Pennsylvania major medical insurance is the least expensive form of healthcare coverage. Usually, costs are about 25%-50% less than standard policies and as much as 60% less than employer-sponsored medical plans (assuming the employer is not paying any of the premiums). Personal catastrophic medical rates in the Pittsburgh, Harrisburg, Scranton, Reading, and Philadelphia areas have remained attractive when compared to other large nearby cities.
While Pennsylvania health insurance rates have been slowly spiraling upward, many individuals and families are turning to “high deductible” or “catastrophic” plans to minimize their cost. The potential savings can be huge, especially over the lifetime of the policy. Also, rates tend to increase less on policies with higher amounts. By selecting deductibles of $4,000, $5,000, $7,000, or higher, premiums could dramatically reduce. If you currently are being treated for a serious ongoing illness, it may not be wise to increase your potential out-of-pocket costs.
Open Enrollment In Pa
However, because of annual Open Enrollments (OE), you can safely change your policy each year, regardless of any existing medical conditions or future surgeries or treatment that is needed. The OE period for 2018 effective dates is November 1- December 15th. New plans are expected to be introduced in 2019, depending on the type of legislation that is approved by the Trump Administration.
We provide and analyze low-cost plans that provide high-quality coverage. We specialize in finding the most respected companies in the state, such as Aetna, UnitedHealthcare, Independence Blue Cross, Highmark, Geisinger, Keystone, Capital Blue Cross, UPMC, Cigna, and Humana. Celtic, although not a major company, no longer offers individual coverage in the Keystone State. Several carriers, including Humana, Cigna, Aetna, and UnitedHealthcare, offer a wide selection of Senior Medicare plans, but not private policies to persons under age 65.
How Does It Work
The concept of major medical coverage is simple. Typically, a “deductible” must be met before any benefits are paid. Naturally, the higher the deductible and "maximum out-of-pocket expenses," the lower the rate. In Pennsylvania, companies will offer options from $500 to $10,000. A few carriers, may offer higher choices, such as a $20,000 family option (available "off" Exchange). While we strongly encourage lowering your premium, we feel a $20,000 option should only be used in special situations. NOTE: Compliant 2018 plans can offer deductibles only as high as $7,350 per person ($14,700 per family). However, non-compliant short-term plans often feature $10,000 deductible options.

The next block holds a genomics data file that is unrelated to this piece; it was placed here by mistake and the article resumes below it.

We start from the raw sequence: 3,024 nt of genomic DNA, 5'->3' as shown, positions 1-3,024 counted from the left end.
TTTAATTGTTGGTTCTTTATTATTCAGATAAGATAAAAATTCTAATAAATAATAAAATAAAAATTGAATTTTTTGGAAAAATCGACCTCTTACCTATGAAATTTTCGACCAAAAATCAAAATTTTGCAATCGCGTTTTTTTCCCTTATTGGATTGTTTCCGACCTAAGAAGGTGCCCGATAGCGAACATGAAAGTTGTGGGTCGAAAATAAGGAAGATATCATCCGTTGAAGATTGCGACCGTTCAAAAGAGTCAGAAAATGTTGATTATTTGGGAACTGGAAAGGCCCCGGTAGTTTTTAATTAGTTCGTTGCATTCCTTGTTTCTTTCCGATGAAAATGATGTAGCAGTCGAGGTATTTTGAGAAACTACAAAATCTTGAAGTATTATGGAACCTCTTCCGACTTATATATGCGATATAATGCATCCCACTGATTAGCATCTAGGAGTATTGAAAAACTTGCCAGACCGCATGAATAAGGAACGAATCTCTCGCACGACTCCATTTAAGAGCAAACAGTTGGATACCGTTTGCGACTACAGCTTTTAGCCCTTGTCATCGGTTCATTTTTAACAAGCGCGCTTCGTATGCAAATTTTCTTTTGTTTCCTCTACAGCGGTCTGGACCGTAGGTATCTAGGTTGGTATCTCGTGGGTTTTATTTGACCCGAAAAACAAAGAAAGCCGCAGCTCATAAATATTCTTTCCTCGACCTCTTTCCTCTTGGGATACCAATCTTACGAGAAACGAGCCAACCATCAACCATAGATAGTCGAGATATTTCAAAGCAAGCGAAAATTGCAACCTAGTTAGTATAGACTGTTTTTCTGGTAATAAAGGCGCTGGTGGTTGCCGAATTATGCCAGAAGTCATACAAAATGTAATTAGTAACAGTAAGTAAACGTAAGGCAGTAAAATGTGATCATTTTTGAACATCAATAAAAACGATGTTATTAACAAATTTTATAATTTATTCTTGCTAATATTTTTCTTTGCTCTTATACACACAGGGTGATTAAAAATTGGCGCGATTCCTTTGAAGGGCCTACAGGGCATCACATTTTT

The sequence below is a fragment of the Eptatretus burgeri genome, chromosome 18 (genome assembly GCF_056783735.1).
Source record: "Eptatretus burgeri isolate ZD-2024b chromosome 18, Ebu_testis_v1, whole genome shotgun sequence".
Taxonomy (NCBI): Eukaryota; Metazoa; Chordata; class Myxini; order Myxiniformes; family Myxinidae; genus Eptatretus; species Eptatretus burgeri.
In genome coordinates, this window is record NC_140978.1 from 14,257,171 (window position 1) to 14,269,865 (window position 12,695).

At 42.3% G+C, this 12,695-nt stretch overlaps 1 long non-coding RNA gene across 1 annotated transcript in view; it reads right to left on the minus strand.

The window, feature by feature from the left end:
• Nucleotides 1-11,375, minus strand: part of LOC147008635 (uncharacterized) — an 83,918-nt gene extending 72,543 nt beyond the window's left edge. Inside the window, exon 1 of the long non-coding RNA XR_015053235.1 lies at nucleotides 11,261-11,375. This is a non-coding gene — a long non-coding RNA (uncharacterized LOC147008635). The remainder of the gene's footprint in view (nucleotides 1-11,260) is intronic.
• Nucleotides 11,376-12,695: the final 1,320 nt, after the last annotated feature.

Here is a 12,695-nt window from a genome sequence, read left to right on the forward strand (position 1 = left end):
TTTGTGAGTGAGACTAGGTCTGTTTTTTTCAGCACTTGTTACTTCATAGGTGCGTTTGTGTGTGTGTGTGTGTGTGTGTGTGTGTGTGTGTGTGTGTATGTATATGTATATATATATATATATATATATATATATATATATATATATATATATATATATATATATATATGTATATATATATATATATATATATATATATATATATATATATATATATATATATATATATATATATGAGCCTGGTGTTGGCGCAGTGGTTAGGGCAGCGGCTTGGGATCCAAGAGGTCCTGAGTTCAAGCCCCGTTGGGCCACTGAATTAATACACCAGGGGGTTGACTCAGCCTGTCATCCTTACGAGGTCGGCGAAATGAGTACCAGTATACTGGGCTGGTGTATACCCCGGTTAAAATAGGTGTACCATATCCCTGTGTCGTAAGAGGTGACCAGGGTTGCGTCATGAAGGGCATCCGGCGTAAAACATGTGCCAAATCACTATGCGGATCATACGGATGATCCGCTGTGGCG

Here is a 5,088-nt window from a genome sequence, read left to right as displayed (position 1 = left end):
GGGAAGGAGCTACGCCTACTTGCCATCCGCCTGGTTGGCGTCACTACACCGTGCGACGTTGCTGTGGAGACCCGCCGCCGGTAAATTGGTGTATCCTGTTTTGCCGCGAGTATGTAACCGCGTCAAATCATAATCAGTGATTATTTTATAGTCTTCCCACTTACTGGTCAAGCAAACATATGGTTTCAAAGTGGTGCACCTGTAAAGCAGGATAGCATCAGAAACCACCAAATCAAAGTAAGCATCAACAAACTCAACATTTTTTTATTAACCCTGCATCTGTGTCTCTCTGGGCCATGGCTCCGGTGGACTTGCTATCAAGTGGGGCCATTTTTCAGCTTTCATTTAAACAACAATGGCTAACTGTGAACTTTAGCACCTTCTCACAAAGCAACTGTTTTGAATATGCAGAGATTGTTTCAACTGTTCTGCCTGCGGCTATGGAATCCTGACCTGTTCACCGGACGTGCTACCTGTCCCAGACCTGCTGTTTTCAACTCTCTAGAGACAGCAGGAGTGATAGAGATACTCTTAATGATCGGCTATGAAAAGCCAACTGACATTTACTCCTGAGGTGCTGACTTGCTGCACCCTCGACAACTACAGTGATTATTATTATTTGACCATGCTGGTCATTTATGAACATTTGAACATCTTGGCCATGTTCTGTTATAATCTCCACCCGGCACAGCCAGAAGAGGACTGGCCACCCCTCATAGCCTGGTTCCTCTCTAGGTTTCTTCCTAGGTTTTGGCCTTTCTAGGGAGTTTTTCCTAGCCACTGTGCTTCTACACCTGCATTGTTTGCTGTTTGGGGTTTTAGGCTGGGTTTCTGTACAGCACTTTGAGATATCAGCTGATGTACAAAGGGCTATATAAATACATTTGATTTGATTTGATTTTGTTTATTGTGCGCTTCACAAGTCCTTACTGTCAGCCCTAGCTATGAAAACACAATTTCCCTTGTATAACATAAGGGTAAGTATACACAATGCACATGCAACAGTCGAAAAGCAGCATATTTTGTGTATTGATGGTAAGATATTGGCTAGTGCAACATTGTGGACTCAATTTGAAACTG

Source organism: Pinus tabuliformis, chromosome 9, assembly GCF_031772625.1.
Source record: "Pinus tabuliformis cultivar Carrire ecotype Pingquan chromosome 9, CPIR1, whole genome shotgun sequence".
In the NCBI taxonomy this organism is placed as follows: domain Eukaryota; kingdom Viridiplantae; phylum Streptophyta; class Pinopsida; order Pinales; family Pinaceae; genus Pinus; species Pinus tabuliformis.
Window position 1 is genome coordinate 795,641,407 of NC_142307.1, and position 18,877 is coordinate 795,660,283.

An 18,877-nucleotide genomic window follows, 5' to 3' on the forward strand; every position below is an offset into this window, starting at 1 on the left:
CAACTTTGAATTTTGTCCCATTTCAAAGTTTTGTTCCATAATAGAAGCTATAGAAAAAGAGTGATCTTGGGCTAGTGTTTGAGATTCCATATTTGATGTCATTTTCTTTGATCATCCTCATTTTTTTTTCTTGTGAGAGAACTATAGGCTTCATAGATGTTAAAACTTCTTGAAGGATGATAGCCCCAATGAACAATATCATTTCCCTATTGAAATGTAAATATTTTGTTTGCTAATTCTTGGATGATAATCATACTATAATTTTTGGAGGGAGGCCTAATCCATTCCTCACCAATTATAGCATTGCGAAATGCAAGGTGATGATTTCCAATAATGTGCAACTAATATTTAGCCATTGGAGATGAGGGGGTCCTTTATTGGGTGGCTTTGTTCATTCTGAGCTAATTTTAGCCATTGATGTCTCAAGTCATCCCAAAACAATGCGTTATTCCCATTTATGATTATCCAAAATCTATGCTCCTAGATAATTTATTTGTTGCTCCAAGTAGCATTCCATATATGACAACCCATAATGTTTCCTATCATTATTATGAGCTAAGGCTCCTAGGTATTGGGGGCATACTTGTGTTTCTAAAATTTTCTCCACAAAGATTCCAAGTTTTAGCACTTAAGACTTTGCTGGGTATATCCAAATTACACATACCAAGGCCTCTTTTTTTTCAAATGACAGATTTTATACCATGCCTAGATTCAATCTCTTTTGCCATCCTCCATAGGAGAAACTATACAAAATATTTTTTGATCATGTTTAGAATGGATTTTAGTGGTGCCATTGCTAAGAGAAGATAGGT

If you develop a serious illness, it could be quite costly. About half that amount seems to be the most popular. Once you start reducing the deductible, it becomes less cost-effective, especially over a 5-15 year period. Often the plans you are offered through your employer will feature lower deductible and out-of-pocket amounts that are not available on private plans.
After the deductible has been satisfied, all policies have a “coinsurance” that must be taken into consideration. This is the percentage of the balance of the health care expenses that the policyholder is responsible for. The most common coinsurance is 20%, although 30% and 50% options are sometimes used on less expensive plans.
0% is the most costly, but has no out of pocket costs once you have paid the deductible. This option is popular on many employer-sponsored contracts. The new Marketplace options that started in 2014 feature many policies with the 0% coinsurance option. Some of the most popular plans are:
Coventry Bronze Deductible Only HMO
UPMC Advantage Value Silver Select
UPMC Advantage Value Silver
UPMC Advantage Value Gold Select
UPMC Advantage Value Gold
Pennsylvania Health Savings Accounts feature 0% coinsurance on many policies. The structure is quite simple and very popular. After the deductible has been met, covered benefits are paid at 100%. (Qualified preventive benefits are never subject to deductibles or coinsurance). An HSA differs from a true “major medical” policy because it offers superior benefits after the deductible. We’re happy to compare the difference in premium and coverage from the top companies. Simply call or email us and we’ll provide personal recommendations for your situation. It is, of course, possible, that this type of plan is not your best choice.
Sample Major Medical Insurance Rates
Our hypothetical family is a married 50 year-old couple with two children. Their household income is $50,000 (modified adjusted gross income). Their medical conditions do not affect the price of coverage. Monthly rates listed below are for the least expensive "Bronze" Metal plans in selected counties:
$44 - Bucks
$44 - Chester
$44 - Philadelphia
$60 - Somerset
$61 - Bedford
$68 - Luzerne
$68 - Bradford
$78 - Elk
$161 - Mifflin
$161 - Snyder
$188 - Allegheny
There are numerous variables to consider in this example such as ages and health of the insured, policy coverage details, pre-existing conditions and underwriting guidelines. Also, rates in other areas of the state, such as Pittsburgh or Philadelphia, will be different. And many Blue Cross plans are only available in specific areas, such as Independence Blue Cross in Southeastern Pa, Capital Blue Cross in the central part of the state and Highmark Blue Cross Blue Shield in Western Pennsylvania. Geisinger and Northeastern Blue Cross are also not available in all areas of the state.
Major medical coverage is a great option for some, and not very suitable for others. We’re always willing to help you determine which type of policy is best for your unique situation. Please call us, contact us (see contact information at the top of the page) or view rates now by using our quote box at the top of the page. Naturally, there is never any cost or obligation when you use our website.